What are connective tissue diseases?

What are connective tissue diseases?
Connective tissue diseases cover a wide range of autoimmune diseases. They are
often associated with specific auto-antibodies (blood proteins) which can help define
the diagnosis.
Management of these conditions concentrates on controlling inflammation and
preventing damage, with most conditions responding well to medication such as
immuno-suppressants, which reduce the activity of the disease and dampen down an
overactive immune system. A collaborative and multidisciplinary approach to the
management of these conditions is essential.
Some of the conditions in the CTD spectrum include:
Systemic lupus erythematosus (SLE or Lupus), is a multi-system connective tissue
disease characterised by widespread inflammation. Symptoms can be present for
many years before diagnosis and can include joint and muscle pains, rashes, mouth
ulcers, headaches, hair loss, fatigue, weight loss and depression. Lupus is 10-20
times more common in women than in men and is likely to develop between the ages
of 15 and 40 years. Lupus can sometimes affect internal organs such as the lungs,
heart, liver and the kidneys. Lupus can occasionally be drug-induced where, in the
majority of cases withdrawal of the offending drugs results in resolution of symptoms.
Antiphospholipid syndrome (APS), can be either a primary condition (not
associated with an underlying CTD) or secondary to a CTD such as Lupus.
Antiphospholipid syndrome (APS) is an autoimmune disorder where the blood tends
to clot more quickly due to an excess of antibodies, called antiphospholipid
antibodies. This condition is also called ‘sticky’ blood. The blood clots can affect any
artery or vein. The most common presentation is a DVT (deep vein thrombosis) in
the leg or a PE (pulmonary embolus in the lung). It can also be associated with
frequent miscarriage in women.
Raynaud’s phenomenon is a disorder of the circulation leading to colour change
(white, blue and red) and pain in the hands and feet when exposed to changes in
temperature or as a response to stress. This leads to episodes of decreased blood
flow to the body’s extremities. Raynaud’s affects between 3 and 20 per cent of adults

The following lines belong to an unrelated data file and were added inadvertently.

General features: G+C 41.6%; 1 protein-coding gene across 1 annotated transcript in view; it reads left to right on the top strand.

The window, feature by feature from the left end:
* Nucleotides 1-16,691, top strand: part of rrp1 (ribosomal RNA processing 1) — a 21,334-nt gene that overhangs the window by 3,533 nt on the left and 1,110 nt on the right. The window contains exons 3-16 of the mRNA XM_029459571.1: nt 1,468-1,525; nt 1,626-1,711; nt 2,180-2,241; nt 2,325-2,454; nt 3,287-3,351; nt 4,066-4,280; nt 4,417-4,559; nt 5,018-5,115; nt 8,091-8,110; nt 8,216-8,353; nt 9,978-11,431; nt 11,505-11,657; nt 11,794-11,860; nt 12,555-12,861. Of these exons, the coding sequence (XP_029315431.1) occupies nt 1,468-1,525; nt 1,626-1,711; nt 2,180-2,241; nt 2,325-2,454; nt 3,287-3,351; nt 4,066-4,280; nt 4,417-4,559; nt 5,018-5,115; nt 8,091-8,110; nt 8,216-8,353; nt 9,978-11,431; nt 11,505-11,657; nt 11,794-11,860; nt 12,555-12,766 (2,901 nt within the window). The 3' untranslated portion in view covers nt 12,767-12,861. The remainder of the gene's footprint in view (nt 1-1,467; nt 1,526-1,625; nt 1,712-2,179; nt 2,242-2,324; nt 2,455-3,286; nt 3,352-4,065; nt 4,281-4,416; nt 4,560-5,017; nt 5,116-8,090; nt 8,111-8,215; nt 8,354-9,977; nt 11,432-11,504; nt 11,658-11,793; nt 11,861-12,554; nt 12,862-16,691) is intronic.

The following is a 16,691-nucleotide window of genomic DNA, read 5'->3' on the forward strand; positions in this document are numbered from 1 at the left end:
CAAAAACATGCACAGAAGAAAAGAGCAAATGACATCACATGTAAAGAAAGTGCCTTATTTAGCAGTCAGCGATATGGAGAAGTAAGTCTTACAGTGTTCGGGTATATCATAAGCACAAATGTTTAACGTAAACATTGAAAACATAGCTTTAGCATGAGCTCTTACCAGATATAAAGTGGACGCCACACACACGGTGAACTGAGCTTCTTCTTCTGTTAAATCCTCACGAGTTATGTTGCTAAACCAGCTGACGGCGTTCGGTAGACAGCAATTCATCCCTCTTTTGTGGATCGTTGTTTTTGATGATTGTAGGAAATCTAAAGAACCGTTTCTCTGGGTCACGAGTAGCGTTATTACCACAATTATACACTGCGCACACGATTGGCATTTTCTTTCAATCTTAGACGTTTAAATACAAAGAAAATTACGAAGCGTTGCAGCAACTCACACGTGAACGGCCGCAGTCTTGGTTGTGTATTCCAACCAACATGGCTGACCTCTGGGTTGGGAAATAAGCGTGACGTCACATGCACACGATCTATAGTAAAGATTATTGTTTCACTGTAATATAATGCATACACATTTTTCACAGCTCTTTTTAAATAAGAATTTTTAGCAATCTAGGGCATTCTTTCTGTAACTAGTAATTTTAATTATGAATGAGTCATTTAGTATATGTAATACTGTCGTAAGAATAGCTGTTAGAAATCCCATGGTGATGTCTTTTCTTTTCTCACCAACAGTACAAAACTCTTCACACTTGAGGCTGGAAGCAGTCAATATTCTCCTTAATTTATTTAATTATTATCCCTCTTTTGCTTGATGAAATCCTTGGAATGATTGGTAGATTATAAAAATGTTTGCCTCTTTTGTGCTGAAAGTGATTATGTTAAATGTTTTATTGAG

worldwide, is more commonly seen in females and can affect all ages. It can be
primary (no associated CTD) or secondary to an underlying CTD such as SLE or
Systemic sclerosis or scleroderma is a rare disease that is characterised by
widespread inflammation and fibrosis. The hallmark of the disease is thickened skin
(sclera=thick, derma=skin). It ranges from limited, to diffuse and in rare cases can
lead to complications such as pulmonary hypertension. Almost all patients with
scleroderma have Raynaud’s phenomenon. The limited form of the disease was
previously known as CREST, as many patients have calcinosis (calcium deposits
under the skin), Raynaud’s phenomenon, eosphageal involvement (gullet),
sclerodactyly (thickening of tendons in hands) and telangectasia (small dilated blood
vessels under the skin often in the face, hands and arms). In limited scleroderma, the
skin involvement is confined to the hands, feet and face. In the diffuse form of
scleroderma, the skin involvement can be over the entire body. Both conditions can
be associated with internal organ involvement, particularly of the lungs, heart and
Sjogren’s syndrome, is an autoimmune disorder that is associated with
inflammation of the salivary glands in the mouth and the lacrimal glands in the eyes.
Sjogren’s can be a primary condition, without any underlying connective tissue
disease. It can be secondary to other CTDs, and is a common feature of other
diseases and is seen in 10-20per cent of patients with longstanding rheumatoid
arthritis and lupus. Common symptoms include dryness or ‘grittiness’ of the eyes, dry
mouth, joint pains and fatigue.
Inflammatory myopathies, eg polymyositis and dermatomyositis. Muscle weakness
and pain, is characteristic of these two conditions. Polymoyositis causes widespread
muscle inflammation usually of the thighs and upper arms. Dermatomyositis involves
not only the muscles, but also the skin. The rash seen in dermatomyositis is often
sun sensitive and involves the skin around the eyes, backs of the hands and the
neck. Incidence increase with age and is highest between the ages of 40-65 years.
Overlap syndromes with other autoimmune diseases occur in 15-20 per cent of
Primary vasculitides. This is a group of diseases that cause inflammation of linings
of the blood vessels. This can lead to haemorrhage and damage to internal organs
and skin. The size of the vessels involved determines the diagnosis. Conditions such
as giant cell arteritis and Takayasu’s arteritis affect the large arteries. Polyarteritis
nodosa (PAN) and microscopic polyangiitis affect the medium arteries. Wegener’s
granulomatosis and Churg-Strauss vasculitis affect medium and small arteries. Other
forms of vasculitis associated with other CTDs eg SLE, RA, henoch schonlein
purpura, and leucocytoclastic vasculitis, affect the small arteries.